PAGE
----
As usual the national magazine for my denomination gets me… ummm… thinking.
The latest edition contains an article about the post-theistic church. It describes churches that have been moving away from God language and music in favour of more contemporary and secular references, to the point where their members are getting uncomfortable with the God language they encounter at services at other churches.
There’s a claim in the article that post-theistic theology helps people begin to start talking about their own spirituality because they feel like they are in a safe environment to ask these questions.
There’s a couple of huge problems here.
First, why does it take the complete stripping of Christianity within the church to make it safe for people to come and ask the questions they want to ask? In my opinion, it doesn’t. I have seen many churches with deep theological roots have wonderful conversations about faith in the context of a relationship with God through Jesus Christ. If this wasn’t true, I wouldn’t be here. There are churches where asking questions is intimidating, I know this as well. This is where we need to work. We need to make people comfortable and let them know “there is no stupid question” because there isn’t.
The second problem with distancing ourselves from God is shown in the Bible. Look at the Old Testament, you know, the part where God gets mad all the time and punishes people. When you look at these times in the Bible, ask the question, “Why did this happen?”
These situations often happened because they distanced themselves from God. They became “post-theistic”. They stopped letting God lead and guide them, and they got themselves in big trouble and then God would have to come in and bail them out.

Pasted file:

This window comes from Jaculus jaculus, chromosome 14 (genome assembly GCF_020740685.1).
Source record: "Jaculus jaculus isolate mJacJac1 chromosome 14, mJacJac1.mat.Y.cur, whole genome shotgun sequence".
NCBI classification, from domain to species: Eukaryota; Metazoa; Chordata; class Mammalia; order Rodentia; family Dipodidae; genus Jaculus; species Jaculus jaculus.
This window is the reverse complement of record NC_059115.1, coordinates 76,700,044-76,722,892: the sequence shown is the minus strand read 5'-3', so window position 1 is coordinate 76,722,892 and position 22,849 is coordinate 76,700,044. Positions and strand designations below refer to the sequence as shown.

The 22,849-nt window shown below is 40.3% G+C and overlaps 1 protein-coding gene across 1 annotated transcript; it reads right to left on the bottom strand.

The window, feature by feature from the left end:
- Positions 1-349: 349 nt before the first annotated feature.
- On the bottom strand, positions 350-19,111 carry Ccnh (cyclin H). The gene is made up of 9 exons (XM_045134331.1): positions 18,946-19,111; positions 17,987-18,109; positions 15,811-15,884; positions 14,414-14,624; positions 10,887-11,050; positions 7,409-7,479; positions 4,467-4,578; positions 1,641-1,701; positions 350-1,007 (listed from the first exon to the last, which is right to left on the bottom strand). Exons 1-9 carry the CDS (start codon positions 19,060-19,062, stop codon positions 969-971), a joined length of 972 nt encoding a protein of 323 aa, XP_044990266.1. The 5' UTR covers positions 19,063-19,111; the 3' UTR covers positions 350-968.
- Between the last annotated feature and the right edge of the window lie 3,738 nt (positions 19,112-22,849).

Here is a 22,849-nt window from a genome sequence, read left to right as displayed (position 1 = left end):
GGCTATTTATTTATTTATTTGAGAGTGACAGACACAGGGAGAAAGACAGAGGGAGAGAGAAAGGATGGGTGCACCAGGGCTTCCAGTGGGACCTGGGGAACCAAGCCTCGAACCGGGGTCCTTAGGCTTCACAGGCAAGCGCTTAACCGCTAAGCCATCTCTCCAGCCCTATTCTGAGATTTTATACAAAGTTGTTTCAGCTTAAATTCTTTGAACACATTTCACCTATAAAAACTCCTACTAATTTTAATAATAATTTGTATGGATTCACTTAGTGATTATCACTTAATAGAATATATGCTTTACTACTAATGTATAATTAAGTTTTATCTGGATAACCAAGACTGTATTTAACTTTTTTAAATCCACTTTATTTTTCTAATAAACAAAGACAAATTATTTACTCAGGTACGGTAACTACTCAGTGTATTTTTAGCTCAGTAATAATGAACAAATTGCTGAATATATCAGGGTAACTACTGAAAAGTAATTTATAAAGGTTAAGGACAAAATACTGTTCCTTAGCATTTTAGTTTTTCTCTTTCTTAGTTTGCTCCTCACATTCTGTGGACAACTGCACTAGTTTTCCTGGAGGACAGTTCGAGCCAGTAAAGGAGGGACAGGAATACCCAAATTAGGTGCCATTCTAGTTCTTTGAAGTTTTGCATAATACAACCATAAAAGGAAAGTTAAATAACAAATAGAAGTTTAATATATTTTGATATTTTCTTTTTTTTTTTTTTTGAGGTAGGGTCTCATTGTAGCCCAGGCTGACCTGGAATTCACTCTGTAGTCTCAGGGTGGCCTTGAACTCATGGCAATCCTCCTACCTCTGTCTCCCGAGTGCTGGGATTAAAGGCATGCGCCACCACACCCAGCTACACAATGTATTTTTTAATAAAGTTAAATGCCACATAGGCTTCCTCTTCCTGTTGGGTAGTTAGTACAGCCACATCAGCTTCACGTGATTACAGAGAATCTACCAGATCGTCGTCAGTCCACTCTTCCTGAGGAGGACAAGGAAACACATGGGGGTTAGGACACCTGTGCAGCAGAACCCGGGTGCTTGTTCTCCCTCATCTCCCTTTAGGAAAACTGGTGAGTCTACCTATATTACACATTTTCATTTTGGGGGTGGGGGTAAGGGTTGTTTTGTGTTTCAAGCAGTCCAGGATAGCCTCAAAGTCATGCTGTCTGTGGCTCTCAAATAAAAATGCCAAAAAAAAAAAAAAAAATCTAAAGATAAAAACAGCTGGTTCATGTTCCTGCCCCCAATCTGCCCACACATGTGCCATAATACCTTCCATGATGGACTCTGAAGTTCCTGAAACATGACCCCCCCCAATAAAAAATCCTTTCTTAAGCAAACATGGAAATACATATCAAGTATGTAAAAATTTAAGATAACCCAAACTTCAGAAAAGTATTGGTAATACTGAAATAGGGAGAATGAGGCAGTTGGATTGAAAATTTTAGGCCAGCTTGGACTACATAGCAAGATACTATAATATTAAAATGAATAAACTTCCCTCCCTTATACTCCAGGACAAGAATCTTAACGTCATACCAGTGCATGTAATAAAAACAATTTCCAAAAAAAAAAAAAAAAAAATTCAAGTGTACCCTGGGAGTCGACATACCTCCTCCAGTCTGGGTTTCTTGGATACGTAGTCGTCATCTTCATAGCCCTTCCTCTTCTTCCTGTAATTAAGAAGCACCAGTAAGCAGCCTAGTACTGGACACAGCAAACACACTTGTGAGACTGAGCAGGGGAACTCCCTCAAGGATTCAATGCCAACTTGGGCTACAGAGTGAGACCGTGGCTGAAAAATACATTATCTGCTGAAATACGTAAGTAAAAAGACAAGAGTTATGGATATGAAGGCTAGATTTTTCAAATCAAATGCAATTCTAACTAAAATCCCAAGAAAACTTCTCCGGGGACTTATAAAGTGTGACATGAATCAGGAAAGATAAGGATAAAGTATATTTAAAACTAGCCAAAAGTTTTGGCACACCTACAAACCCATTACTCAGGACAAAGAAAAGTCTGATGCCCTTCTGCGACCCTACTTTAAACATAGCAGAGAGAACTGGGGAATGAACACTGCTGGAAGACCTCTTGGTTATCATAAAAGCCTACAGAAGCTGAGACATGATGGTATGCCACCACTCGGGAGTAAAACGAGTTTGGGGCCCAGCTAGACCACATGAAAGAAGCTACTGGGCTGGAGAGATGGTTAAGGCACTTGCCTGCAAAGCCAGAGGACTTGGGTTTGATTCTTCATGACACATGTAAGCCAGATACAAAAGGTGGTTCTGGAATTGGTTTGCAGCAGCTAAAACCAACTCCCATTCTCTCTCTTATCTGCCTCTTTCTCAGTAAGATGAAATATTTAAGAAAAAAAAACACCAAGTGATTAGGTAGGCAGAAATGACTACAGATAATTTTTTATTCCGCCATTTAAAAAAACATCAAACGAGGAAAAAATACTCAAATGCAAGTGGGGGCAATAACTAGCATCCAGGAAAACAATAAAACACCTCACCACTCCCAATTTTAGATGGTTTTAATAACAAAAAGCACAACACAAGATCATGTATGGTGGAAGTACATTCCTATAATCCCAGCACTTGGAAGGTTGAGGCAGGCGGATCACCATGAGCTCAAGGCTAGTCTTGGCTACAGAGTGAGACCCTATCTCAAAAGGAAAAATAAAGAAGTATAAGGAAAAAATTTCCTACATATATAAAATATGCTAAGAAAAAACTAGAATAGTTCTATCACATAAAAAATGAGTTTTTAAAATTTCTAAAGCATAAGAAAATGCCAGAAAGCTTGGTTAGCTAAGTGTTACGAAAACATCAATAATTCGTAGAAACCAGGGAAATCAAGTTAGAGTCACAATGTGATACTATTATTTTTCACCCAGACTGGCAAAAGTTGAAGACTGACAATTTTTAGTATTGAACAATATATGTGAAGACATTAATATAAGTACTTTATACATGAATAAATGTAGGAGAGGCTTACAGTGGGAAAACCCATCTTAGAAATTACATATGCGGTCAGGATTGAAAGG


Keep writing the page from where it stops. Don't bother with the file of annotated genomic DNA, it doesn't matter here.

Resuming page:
Thank you God for loving us so much.
Look at the world around us. What kind of shape is it in? Institutions are failing, governments are falling, corruption abounds, and where do we go from here? We continue to try and fix it ourselves. How’s that going for us?
We need to look to the Old Testament and remind ourselves how God wants us to be close to Him. When we push him away, all hell breaks loose and we have no where to turn for help.
We are living like the chosen people of the Old Testament stories. We are distancing ourselves from God and finding ourselves deeper and deeper in trouble.
Take God out of our churches? Yes! But not in the way the article indicates. The world needs God more than ever right now, and our theistic churches need to let people know we are a safe place, and we can help you get to know God who is the only one who can make all things right in the world.
We need to be like the Old Testament prophets who called people to come back to God.
We need to take the God we worship out of our churches and into the public squares of our communities before it’s too late.
From my experience as a church leader, a good number of people are actually looking for “the church” to stand up for what it exists for. They expect a church to be firm about what Jesus says. They want “tough love”. They want transparency and real meaningful spirituality – not a dumbed down “spiritual club”.
I think what churches are missing the most is a focused plan for discipleship. Calling people to be real students of Jesus and allowing him to be their life leader outside of the Sunday morning service.